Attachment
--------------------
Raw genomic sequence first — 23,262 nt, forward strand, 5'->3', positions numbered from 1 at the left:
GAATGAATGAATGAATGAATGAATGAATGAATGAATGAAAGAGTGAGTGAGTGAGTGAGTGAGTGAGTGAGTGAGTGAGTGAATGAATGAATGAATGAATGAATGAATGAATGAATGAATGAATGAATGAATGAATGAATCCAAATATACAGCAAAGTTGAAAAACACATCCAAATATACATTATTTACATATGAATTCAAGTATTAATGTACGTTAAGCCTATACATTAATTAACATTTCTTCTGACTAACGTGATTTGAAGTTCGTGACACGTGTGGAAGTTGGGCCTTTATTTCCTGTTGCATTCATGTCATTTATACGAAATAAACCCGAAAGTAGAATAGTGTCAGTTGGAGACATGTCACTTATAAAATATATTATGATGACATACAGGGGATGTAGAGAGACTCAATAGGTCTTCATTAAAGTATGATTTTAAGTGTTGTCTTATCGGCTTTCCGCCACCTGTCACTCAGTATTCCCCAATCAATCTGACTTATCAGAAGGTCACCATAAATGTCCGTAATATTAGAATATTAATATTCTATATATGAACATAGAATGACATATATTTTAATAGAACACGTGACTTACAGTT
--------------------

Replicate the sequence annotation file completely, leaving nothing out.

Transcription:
Raw genomic sequence first — 23,262 nt, forward strand, 5'->3', positions numbered from 1 at the left:
GAATGAATGAATGAATGAATGAATGAATGAATGAATGAAAGAGTGAGTGAGTGAGTGAGTGAGTGAGTGAGTGAGTGAGTGAATGAATGAATGAATGAATGAATGAATGAATGAATGAATGAATGAATGAATGAATGAATCCAAATATACAGCAAAGTTGAAAAACACATCCAAATATACATTATTTACATATGAATTCAAGTATTAATGTACGTTAAGCCTATACATTAATTAACATTTCTTCTGACTAACGTGATTTGAAGTTCGTGACACGTGTGGAAGTTGGGCCTTTATTTCCTGTTGCATTCATGTCATTTATACGAAATAAACCCGAAAGTAGAATAGTGTCAGTTGGAGACATGTCACTTATAAAATATATTATGATGACATACAGGGGATGTAGAGAGACTCAATAGGTCTTCATTAAAGTATGATTTTAAGTGTTGTCTTATCGGCTTTCCGCCACCTGTCACTCAGTATTCCCCAATCAATCTGACTTATCAGAAGGTCACCATAAATGTCCGTAATATTAGAATATTAATATTCTATATATGAACATAGAATGACATATATTTTAATAGAACACGTGACTTACAGTT